First Do No Harm: a guide to choosing wisely in general practice

GP Resources

Management of subclinical hypothyroidism

For GPs

The management of subclinical primary hypothyroidism in non-pregnant adults.

RACGP position

Avoid routine thyroid function testing in non-pregnant women and well adults.

Avoid routine treatment of subclinical hypothyroidism where the thyroid stimulating hormone (TSH) is raised (4–10 mIU/L) and the T4 is normal.1

Where there is acute illness, delay the testing.

 Traffic lights

Red

Do not take this action

  • Do not screen for thyroid dysfunction in asymptomatic non-pregnant adults2
  • Do not order an ultrasound for assessment of hypothyroidism in the absence of a palpable neck mass3
  • Do not order repeat thyroid peroxidase antibodies (TPOAbs) testing when there has been a previous positive result4
  • Do not routinely treat patients with asymptomatic subclinical hypothyroidism1
  • Do not treat subclinical hypothyroidism with triiodothyronine.5

Orange

Under specified circumstances,
take this action

  • Consider a trial of treatment for subclinical hypothyroidism if the patient’s TSH is between 4 and 10 mIU/L AND the patient has one or more of the following:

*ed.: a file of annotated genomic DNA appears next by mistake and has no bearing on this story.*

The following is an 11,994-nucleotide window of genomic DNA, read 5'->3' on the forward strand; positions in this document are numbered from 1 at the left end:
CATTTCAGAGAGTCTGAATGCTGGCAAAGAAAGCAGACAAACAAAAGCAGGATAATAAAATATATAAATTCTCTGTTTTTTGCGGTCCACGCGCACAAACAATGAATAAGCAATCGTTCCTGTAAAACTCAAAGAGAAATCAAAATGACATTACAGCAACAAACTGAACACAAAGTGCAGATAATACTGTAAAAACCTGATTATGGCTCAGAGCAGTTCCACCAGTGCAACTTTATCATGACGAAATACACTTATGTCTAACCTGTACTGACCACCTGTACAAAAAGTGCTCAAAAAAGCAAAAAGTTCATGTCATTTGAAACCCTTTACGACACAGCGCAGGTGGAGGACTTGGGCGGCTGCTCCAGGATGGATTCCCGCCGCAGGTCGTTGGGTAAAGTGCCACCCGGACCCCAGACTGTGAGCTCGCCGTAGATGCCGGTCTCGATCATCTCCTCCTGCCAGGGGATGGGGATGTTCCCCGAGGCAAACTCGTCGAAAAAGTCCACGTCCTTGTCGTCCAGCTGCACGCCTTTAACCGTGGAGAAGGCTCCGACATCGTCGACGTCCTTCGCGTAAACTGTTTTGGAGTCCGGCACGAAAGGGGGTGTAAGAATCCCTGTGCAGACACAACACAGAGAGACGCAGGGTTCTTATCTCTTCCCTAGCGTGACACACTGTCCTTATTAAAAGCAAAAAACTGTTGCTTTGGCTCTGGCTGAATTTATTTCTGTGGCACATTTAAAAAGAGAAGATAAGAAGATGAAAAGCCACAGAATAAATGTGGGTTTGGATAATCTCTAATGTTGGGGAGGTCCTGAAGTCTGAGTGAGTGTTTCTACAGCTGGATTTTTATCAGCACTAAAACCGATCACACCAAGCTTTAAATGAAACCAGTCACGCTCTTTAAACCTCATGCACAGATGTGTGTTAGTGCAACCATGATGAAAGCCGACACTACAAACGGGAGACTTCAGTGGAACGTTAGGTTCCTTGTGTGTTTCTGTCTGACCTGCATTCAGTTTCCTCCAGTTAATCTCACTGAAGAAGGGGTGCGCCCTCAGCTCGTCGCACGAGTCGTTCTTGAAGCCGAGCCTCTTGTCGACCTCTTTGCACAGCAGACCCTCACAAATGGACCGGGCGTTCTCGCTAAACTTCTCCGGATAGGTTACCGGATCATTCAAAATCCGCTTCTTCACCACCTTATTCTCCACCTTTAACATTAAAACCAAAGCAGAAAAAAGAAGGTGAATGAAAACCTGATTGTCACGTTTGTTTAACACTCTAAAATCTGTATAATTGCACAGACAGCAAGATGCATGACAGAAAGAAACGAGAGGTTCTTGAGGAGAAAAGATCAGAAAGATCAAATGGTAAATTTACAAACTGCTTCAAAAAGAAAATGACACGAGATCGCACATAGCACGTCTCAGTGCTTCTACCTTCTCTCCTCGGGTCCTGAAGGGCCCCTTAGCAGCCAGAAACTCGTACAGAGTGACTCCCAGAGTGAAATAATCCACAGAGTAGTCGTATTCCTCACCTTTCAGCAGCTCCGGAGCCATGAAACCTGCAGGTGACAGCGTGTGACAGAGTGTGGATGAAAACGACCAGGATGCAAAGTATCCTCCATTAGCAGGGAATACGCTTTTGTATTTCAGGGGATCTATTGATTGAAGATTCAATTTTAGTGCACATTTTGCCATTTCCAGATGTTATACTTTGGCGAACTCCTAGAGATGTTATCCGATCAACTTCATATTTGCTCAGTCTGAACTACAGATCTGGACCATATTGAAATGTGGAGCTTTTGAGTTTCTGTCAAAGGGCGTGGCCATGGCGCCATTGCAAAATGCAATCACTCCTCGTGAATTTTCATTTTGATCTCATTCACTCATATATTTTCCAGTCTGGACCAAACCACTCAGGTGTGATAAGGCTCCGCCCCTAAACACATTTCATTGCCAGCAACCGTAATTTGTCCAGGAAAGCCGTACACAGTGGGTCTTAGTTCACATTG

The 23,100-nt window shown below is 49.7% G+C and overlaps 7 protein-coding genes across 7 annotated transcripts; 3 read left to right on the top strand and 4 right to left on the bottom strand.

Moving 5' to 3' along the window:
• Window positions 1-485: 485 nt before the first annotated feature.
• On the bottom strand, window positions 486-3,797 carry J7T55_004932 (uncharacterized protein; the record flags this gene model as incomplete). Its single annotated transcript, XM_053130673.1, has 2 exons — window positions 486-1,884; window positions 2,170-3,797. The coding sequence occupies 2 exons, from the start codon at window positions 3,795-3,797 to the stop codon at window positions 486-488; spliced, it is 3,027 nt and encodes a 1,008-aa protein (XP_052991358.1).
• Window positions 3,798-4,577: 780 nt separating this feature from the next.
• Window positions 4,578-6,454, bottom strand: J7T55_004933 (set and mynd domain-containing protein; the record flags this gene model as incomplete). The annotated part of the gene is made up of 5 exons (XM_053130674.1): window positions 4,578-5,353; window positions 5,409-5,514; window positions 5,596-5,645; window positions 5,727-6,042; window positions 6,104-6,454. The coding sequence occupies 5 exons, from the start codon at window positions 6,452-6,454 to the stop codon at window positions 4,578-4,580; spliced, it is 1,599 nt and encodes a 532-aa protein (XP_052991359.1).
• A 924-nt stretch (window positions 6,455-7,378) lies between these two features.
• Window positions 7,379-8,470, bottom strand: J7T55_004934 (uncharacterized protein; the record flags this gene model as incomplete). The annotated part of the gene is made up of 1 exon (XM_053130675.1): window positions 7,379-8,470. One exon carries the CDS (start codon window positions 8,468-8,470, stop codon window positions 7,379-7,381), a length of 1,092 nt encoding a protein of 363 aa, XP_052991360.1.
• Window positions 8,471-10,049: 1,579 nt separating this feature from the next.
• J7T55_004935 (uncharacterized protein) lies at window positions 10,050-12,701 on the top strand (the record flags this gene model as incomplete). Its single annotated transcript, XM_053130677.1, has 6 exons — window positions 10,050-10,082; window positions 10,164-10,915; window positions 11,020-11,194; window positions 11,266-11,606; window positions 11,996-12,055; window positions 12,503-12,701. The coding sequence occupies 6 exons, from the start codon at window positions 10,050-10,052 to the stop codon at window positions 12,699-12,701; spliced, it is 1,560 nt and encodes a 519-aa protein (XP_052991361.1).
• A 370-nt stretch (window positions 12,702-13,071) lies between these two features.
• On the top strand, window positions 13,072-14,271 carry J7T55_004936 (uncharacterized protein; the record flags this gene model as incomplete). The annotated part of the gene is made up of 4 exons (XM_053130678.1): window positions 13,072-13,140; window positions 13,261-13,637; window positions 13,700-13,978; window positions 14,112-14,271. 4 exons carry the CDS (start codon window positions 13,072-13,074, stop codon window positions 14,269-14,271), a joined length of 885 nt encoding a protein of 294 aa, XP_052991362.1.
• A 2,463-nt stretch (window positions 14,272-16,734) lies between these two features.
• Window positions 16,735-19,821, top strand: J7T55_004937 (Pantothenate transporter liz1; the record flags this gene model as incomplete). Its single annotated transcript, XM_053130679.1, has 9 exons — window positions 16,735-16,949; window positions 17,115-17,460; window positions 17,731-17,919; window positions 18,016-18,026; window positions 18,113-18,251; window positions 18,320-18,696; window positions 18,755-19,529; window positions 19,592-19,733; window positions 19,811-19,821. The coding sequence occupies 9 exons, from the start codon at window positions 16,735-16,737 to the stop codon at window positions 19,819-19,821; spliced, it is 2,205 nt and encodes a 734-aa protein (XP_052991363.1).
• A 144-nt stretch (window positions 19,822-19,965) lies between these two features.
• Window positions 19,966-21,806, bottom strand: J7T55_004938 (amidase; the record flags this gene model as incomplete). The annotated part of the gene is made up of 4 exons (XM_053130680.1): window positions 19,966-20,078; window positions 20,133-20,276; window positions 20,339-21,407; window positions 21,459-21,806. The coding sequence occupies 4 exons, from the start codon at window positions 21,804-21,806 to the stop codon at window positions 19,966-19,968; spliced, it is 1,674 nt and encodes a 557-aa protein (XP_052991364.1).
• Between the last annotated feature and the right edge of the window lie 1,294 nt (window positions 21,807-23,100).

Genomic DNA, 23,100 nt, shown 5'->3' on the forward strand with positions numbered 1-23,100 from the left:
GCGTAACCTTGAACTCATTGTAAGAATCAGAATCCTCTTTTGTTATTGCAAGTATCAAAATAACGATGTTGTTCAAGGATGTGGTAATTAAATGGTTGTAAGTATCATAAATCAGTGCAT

- symptoms of hypothyroidism
- positive TPOAbs
- elevated cardiovascular risk, or
- specific risk factors (including previous iodine treatment and surgery).4

Green

Take this action

  • Measure free thyroxine (FT4) if the patient’s TSH is above the reference range.4
  • If the patient’s TSH is mildly elevated (4–10 mIU/L) with normal FT4, re-test in two to three months to ascertain if the hypothyroidism is persistent and test for TPOAbs.4
  • Monitor patients with a positive TPOAbs, and repeat TSH and FT4 testing at three months, six months and then annually thereafter,4 and start treatment if the patient has a progressive rise in TSH or if symptoms develop.
  • If symptoms worsen or new symptoms develop, retest for thyroid dysfunction, but only at least six weeks after previous testing.4
  • If non-pregnant adults with subclinical hypothyroidism have a TSH >10 mIU/L on two separate tests three months apart AND symptoms of hypothyroidism,4 consider treating with levothyroxine.
  • The long-term prognostic implications of small deviations in TSH from the reference range are unclear.6
  • Treating asymptomatic adults whose hypothyroidism was detected through screening may result in little to no difference in clinical outcomes, but will increase the therapeutic burden on patients and doctors, as well as consume resources.2